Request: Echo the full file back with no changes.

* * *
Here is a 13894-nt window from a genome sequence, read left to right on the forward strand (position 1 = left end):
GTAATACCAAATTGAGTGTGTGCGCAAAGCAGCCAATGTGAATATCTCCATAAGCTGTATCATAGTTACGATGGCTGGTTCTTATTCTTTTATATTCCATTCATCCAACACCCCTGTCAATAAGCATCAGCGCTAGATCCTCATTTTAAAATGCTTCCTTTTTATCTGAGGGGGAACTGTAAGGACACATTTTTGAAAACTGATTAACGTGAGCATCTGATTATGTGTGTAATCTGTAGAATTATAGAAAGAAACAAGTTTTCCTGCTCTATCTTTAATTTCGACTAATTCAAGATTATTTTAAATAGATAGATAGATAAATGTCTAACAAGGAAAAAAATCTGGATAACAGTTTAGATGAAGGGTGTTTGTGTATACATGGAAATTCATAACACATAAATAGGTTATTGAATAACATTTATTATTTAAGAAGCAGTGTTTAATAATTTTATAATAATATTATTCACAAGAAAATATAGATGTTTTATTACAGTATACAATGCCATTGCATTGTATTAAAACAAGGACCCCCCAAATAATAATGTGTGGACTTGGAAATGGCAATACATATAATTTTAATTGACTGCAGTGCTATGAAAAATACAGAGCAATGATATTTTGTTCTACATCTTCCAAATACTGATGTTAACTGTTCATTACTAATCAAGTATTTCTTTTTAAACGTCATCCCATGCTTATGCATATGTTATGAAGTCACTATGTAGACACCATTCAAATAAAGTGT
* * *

Here is a 13894-nt window from a genome sequence, read left to right on the forward strand (position 1 = left end):
GTAATACCAAATTGAGTGTGTGCGCAAAGCAGCCAATGTGAATATCTCCATAAGCTGTATCATAGTTACGATGGCTGGTTCTTATTCTTTTATATTCCATTCATCCAACACCCCTGTCAATAAGCATCAGCGCTAGATCCTCATTTTAAAATGCTTCCTTTTTATCTGAGGGGGAACTGTAAGGACACATTTTTGAAAACTGATTAACGTGAGCATCTGATTATGTGTGTAATCTGTAGAATTATAGAAAGAAACAAGTTTTCCTGCTCTATCTTTAATTTCGACTAATTCAAGATTATTTTAAATAGATAGATAGATAAATGTCTAACAAGGAAAAAAATCTGGATAACAGTTTAGATGAAGGGTGTTTGTGTATACATGGAAATTCATAACACATAAATAGGTTATTGAATAACATTTATTATTTAAGAAGCAGTGTTTAATAATTTTATAATAATATTATTCACAAGAAAATATAGATGTTTTATTACAGTATACAATGCCATTGCATTGTATTAAAACAAGGACCCCCCAAATAATAATGTGTGGACTTGGAAATGGCAATACATATAATTTTAATTGACTGCAGTGCTATGAAAAATACAGAGCAATGATATTTTGTTCTACATCTTCCAAATACTGATGTTAACTGTTCATTACTAATCAAGTATTTCTTTTTAAACGTCATCCCATGCTTATGCATATGTTATGAAGTCACTATGTAGACACCATTCAAATAAAGTGT